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Stimulus Facts: An Update



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It’s been almost a week since I was presented with some interesting feedback about my Mercatus working paper on the stimulus. As you may recall, the original findings in my study showed that there wasn’t any correlation between stimulus spending and where unemployment was the highest or where unemployment had deteriorated the fastest since the beginning of the recession. Also, the study showed that the party affiliation of the congressional district’s representative (whether the district was represented by a Republican or Democrat) did seem to matter in how the stimulus money was spent. The regression analysis doesn’t tell me how much it mattered, but only that it did.

This led to many helpful suggestions on how we could further refine the study. I just released the updated version of the Stimulus Facts paper, which incorporates many of the suggestions that were made. (The report, the data, and the Stata files are available for download at Mercatus.org.)

For instance, Nate Silver over at FiveThirtyEight.com has suggested that we control for the money spent in state capitals, since by design the stimulus bill funnels a lot of cash to agencies that are likely to be in state capitals (although it’s important to note that our original report dealt with money actually spent versus stimulus dollars allocated as a way to try to account for this). Other suggestions were incorporated as well.

As it turns out, when controlling for state capitals and a host of other potentially relevant variables, we find that the original findings still hold. We learn a few other things, too:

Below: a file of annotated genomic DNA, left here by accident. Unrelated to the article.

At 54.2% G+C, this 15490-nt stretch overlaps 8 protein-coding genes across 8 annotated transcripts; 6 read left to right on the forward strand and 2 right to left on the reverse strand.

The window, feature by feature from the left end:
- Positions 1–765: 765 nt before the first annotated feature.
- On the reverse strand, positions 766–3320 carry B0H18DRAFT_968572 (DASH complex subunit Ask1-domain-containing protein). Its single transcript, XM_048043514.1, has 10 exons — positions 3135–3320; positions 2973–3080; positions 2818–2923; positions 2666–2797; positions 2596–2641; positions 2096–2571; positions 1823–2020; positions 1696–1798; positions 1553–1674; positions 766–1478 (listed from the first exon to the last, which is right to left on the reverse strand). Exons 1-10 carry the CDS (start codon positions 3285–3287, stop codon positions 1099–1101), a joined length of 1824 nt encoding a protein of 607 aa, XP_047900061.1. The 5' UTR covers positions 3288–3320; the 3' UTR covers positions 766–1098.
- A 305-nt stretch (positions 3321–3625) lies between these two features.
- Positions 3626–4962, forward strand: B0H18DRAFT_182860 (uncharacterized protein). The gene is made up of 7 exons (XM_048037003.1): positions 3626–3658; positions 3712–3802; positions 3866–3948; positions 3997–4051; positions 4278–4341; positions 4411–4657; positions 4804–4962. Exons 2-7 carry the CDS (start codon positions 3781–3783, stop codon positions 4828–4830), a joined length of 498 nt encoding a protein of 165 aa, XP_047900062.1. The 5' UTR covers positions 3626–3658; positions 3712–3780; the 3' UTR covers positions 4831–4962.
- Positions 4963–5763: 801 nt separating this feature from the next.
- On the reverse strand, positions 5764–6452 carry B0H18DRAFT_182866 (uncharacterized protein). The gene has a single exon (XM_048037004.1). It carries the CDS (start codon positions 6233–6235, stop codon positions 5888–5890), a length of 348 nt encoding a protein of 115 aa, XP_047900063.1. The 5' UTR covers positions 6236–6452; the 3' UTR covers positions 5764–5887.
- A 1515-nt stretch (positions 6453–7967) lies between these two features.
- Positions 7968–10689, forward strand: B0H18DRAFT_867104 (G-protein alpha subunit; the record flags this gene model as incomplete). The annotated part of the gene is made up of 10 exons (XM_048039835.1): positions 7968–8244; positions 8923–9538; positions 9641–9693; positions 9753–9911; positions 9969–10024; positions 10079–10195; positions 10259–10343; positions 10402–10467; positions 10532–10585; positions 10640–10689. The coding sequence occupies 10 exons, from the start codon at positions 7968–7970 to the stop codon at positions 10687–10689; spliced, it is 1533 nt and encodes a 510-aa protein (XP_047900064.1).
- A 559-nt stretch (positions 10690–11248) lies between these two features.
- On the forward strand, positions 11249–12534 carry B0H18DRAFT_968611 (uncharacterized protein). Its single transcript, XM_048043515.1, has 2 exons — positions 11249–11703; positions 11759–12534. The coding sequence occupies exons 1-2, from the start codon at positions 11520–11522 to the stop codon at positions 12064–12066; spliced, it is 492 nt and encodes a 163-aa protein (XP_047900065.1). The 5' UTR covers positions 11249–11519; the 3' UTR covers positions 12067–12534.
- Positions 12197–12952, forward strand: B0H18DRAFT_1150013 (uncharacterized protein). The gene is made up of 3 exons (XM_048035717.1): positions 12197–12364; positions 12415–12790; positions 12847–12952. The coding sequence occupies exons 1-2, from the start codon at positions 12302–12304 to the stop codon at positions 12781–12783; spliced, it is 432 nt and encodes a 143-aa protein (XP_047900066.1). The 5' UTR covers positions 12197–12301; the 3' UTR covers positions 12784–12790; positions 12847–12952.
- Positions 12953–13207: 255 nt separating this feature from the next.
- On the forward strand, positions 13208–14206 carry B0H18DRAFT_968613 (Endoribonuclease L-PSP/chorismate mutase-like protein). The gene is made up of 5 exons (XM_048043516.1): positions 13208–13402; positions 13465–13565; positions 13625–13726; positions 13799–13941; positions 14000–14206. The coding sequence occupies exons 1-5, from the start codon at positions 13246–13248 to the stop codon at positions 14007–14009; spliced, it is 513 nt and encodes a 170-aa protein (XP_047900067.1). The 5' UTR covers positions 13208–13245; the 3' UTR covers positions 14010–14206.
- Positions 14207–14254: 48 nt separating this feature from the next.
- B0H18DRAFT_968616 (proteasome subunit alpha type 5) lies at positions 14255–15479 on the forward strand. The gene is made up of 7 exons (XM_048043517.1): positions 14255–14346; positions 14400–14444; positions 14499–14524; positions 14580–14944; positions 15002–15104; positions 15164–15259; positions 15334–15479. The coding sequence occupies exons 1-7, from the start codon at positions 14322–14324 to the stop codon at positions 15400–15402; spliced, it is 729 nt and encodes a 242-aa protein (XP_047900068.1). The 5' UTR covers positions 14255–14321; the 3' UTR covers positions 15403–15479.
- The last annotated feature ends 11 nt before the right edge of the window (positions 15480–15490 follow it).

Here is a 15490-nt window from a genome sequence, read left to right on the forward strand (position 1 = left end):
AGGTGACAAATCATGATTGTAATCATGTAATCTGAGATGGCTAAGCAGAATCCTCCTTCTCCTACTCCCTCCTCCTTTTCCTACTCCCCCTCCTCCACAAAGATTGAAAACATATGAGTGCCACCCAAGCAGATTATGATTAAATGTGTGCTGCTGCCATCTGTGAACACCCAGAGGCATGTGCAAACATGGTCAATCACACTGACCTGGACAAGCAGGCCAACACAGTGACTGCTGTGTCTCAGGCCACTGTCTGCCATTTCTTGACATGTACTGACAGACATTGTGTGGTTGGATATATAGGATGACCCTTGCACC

First, how and where the money is spent doesn’t seem to be related to unemployment or decline in employment in the district where it is spent.

Second, the district’s party affiliation matters in where the money is spent. (We still don’t know how much it matters compared to other factors.) The average Democratic district receives 81 percent more than the average Republican district. Even after taking out the money spent through state capitals, the average Democratic district receives at least 30 percent more than the average Republican district.

Third, whether a district has part of a state capital in it is an important factor in how stimulus money is spent. However, controlling for this factor, or even taking the money going to state capitals out altogether, doesn’t negate the finding that the district’s party affiliation matters in where the money is spent.

Finally, how long the district’s representative has been in office seems to have a small but significant impact on how the money is spent (this is a new finding, as well).

There is still much more to learn on the question “How are stimulus funds being spent and why?”

The more I dig into this, the more important the question seems. After all, we’re talking about hundreds of billions of dollars. This is a question I will continue to try to shed some light on. And I’ll continue to refine my model to do so. For instance, I would like to try to understand better what we could learn from the design of the stimulus bill itself — what can we say about the fact that so much money is in fact spent or going to state capitals? (It’s not just that it’s being allocated there; the Recovery.gov data I use tells where the money is actually spent.) What explains the fact that so much more of the money is going to the Department of Education than to the Department of Transportation? And what are we getting for our money?

These are very important questions that we should be interested in answering. As always, I appreciate useful ideas about how we can best get at these questions.



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